Like heroin and morphine, codeine is an opioid drug that can be addictive. Although in milligram to milligram comparisons with morphine, codeine has only 1/10 the analgesic potency, it converts back to morphine during metabolism at varying rates in different individuals. This means, that the codeine effects for one person may be accentuated over the effects to another person and that sufficient amounts of codeine can have the same potential effects and consequences as morphine, including addiction.

Repeat use of codeine cough syrups changes brain anatomy and functions that make quitting difficult, including withdrawals when the person attempts to cease use. As these changes occur, according to the Scripps Research Institute,” Collapsing the cycles of impulsivity and compulsivity yields a composite addiction cycle comprising three stages–preoccupation/anticipation, binge/intoxication, and withdrawal/negative affect–in which impulsivity often dominates at the early stages and compulsivity dominates at terminal stages.”

Uncontrollable use, cravings, withdrawals, and relapse can become so commonplace in the addict’s life, that even the worst consequences that occur are not enough to get them to stop using.

Behavioral Changes

The impulse to use codeine cough syrup extends from the pleasing effects the person gets while intoxicated, but, once they reach the compulsive stage of addiction, they adjust their lives and behaviors around use of the drugs resulting in negative consequences.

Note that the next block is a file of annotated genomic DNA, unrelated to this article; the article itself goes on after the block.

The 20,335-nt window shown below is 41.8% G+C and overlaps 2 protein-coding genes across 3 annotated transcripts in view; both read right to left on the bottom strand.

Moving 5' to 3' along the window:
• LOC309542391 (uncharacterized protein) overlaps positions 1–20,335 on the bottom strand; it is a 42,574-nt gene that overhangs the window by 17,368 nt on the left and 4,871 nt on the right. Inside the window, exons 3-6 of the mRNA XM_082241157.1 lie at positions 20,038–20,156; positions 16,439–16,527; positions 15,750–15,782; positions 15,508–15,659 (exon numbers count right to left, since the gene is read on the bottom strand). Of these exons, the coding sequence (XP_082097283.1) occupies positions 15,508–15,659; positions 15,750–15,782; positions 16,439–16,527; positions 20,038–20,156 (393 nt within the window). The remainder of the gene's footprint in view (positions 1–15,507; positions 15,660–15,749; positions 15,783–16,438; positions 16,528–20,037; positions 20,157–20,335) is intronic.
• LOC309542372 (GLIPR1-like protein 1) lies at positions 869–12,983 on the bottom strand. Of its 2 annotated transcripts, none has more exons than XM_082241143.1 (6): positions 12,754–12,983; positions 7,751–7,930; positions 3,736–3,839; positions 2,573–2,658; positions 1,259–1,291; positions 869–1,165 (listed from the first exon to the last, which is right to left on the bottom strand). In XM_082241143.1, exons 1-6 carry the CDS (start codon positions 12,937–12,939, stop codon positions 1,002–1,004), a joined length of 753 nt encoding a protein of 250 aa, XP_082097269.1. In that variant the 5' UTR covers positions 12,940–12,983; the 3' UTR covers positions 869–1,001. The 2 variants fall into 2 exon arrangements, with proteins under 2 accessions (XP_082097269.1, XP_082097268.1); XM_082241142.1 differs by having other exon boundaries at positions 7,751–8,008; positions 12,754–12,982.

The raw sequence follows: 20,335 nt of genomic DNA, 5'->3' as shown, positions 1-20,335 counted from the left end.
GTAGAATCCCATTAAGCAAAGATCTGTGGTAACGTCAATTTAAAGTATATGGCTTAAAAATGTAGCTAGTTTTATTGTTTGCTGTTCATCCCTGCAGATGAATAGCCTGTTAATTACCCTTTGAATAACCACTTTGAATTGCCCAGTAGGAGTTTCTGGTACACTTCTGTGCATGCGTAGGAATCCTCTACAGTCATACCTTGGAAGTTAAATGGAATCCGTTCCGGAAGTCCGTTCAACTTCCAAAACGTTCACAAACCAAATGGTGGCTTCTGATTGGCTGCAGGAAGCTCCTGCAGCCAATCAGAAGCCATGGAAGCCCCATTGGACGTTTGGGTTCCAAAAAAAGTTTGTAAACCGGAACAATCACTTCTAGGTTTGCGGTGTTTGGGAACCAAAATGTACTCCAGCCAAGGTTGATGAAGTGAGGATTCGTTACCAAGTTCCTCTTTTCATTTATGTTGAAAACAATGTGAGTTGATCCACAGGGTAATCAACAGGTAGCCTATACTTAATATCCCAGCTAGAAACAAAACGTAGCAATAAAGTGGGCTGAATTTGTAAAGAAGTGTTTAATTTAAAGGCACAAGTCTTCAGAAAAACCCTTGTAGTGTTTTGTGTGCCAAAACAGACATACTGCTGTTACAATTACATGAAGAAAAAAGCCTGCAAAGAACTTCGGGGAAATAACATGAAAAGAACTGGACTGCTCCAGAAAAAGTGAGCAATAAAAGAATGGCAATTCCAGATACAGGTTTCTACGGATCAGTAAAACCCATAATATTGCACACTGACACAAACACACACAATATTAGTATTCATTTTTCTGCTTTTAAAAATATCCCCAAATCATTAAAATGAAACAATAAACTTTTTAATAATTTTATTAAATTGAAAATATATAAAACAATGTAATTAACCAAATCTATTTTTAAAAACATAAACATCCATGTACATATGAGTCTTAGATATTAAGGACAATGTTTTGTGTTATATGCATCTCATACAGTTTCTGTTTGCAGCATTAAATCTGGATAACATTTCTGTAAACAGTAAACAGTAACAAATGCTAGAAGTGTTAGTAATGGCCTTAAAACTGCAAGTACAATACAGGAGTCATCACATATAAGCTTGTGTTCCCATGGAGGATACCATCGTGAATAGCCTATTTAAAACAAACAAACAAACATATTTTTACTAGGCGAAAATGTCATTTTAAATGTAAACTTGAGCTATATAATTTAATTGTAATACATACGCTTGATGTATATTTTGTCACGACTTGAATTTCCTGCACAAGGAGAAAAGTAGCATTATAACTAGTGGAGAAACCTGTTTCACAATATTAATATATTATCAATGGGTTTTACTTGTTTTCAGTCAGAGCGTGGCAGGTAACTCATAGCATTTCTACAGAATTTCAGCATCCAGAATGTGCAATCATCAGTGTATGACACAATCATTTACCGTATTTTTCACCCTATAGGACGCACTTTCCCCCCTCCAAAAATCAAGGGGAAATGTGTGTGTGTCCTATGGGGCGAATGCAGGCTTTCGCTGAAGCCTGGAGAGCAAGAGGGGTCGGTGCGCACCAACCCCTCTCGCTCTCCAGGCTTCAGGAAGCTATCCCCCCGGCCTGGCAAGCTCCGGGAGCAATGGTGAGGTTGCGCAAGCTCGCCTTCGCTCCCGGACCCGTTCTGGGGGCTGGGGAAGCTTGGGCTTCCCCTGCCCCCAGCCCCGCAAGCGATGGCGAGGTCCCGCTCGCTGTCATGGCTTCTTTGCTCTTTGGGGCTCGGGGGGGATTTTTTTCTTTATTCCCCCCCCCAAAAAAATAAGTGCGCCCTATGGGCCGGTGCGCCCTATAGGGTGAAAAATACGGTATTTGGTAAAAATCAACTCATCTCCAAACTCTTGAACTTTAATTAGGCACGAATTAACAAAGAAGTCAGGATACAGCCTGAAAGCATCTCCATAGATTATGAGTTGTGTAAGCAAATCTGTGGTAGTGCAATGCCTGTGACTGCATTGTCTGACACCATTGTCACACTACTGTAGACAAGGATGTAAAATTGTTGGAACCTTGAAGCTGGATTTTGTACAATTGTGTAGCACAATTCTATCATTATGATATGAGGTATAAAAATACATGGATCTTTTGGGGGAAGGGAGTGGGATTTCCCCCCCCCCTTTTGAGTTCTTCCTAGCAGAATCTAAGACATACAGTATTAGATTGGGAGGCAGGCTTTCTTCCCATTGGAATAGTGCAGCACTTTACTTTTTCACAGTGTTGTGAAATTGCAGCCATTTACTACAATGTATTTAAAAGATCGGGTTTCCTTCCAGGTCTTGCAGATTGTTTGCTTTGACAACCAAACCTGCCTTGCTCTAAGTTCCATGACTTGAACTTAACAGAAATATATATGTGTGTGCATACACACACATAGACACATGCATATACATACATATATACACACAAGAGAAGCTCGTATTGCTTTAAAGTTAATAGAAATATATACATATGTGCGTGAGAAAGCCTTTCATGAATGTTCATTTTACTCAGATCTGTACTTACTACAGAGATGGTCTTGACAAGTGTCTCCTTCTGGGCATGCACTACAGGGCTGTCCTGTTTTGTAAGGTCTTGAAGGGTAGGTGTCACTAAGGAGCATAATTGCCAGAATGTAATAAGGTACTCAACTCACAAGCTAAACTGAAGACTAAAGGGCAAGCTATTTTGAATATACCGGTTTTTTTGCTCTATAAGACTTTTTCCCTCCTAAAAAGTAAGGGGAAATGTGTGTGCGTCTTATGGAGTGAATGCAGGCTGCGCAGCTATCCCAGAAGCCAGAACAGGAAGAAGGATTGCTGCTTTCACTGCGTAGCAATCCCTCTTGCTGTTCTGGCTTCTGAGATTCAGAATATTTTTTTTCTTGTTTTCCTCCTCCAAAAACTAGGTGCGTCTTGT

Although the addict knows that their behaviors are wrong, they are unable to disengage from them and in order to resolve the internal conflicts they may alter their behaviors to defend their use. It isn’t uncommon for an addict to blame others as a reason for their use or to increase their use when facing threats to their codeine cough syrup abuse behaviors.

Hanging out with mutual codeine cough syrup abusers, delving into using the “syrups” in different ways, with different drugs or mixtures, and seeking ways to obtain the drug through illegitimate means may take precedence over looking for a job, going to school, or taking care of the family, children, legal, financial, or social obligations.

Dangers of Codeine Cough Syrup Abuse

Codeine is a central nervous system depressant that slows respiration and heart rate. When combined with promethazine, both ingredients are central nervous system depressants increasing the risk of overdose or other serious health complications. Mixing alcohol with codeine cough syrup intensifies the depressing actions of the drug and is a “cocktail for death” even for those who are not naïve to opioids.

Taking too much codeine cough syrup may cause seizures, arrhythmia, severe respiratory depression leading to hypoxia or brain damage, stroke, heart attack, coma, and death. Organ damages can result from high toxicity levels as the codeine cough syrup ingredients accumulate in the blood and throughout the body.

Slang terms like “Drank”, “Purple Drank”, and “Lean” have been promoted in the rap scenes of modern cultures, but, many prominent musicians, themselves, have succumbed to the dangers of these drug practices, including overdose and death. According to the NIDA,” Abuse of prescription drugs is highest among young adults aged 18 to 25″ and “Among youth aged 12 to 17, 3.0 percent reported past-month nonmedical use of prescription medications.” One can see why the promotions of these drugs might be disturbing.